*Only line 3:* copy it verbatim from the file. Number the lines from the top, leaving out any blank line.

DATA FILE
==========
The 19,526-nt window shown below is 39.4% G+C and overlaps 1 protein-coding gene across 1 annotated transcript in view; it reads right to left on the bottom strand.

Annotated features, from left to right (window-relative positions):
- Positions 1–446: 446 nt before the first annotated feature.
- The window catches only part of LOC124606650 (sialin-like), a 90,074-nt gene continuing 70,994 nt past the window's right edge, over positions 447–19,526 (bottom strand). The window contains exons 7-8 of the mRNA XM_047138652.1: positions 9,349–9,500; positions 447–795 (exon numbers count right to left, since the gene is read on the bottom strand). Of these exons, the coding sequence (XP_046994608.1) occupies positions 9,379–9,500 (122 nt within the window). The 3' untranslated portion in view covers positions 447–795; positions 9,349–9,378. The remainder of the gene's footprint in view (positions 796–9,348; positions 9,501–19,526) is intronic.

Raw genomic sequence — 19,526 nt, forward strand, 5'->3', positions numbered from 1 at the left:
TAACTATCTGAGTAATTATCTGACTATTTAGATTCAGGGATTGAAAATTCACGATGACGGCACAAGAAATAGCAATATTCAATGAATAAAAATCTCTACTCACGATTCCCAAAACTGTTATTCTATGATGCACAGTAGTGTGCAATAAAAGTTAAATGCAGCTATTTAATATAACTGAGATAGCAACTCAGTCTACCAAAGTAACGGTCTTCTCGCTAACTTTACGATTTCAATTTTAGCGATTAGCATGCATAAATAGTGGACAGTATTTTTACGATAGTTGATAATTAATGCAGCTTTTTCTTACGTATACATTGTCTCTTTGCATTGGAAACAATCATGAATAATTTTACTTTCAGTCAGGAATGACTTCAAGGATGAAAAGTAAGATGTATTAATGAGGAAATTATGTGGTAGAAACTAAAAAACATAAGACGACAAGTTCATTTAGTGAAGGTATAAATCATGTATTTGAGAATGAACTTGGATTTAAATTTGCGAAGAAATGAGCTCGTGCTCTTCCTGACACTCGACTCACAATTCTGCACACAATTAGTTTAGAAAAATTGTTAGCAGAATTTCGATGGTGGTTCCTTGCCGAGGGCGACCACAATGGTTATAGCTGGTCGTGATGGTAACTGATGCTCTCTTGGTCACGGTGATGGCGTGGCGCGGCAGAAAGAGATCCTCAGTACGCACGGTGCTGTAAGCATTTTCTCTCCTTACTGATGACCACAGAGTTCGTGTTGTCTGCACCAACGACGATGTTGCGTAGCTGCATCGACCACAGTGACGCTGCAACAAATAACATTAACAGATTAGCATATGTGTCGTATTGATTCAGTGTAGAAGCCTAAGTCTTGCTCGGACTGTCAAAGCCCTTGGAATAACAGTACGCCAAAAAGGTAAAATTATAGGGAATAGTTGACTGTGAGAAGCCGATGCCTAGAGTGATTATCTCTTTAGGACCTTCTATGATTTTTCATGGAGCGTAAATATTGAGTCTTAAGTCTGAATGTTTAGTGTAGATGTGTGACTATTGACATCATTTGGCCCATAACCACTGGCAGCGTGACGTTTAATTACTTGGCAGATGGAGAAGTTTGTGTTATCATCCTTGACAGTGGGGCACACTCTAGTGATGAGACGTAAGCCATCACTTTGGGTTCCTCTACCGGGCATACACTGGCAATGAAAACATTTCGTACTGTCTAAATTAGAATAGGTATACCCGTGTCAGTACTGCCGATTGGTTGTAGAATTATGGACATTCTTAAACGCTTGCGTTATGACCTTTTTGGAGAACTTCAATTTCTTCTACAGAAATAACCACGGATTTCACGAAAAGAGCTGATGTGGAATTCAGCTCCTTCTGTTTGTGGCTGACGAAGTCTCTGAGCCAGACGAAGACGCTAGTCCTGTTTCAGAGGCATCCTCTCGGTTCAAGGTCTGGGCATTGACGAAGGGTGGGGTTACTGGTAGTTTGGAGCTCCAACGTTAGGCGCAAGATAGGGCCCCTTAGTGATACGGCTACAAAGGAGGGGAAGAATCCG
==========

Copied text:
- Positions 1–446: 446 nt before the first annotated feature.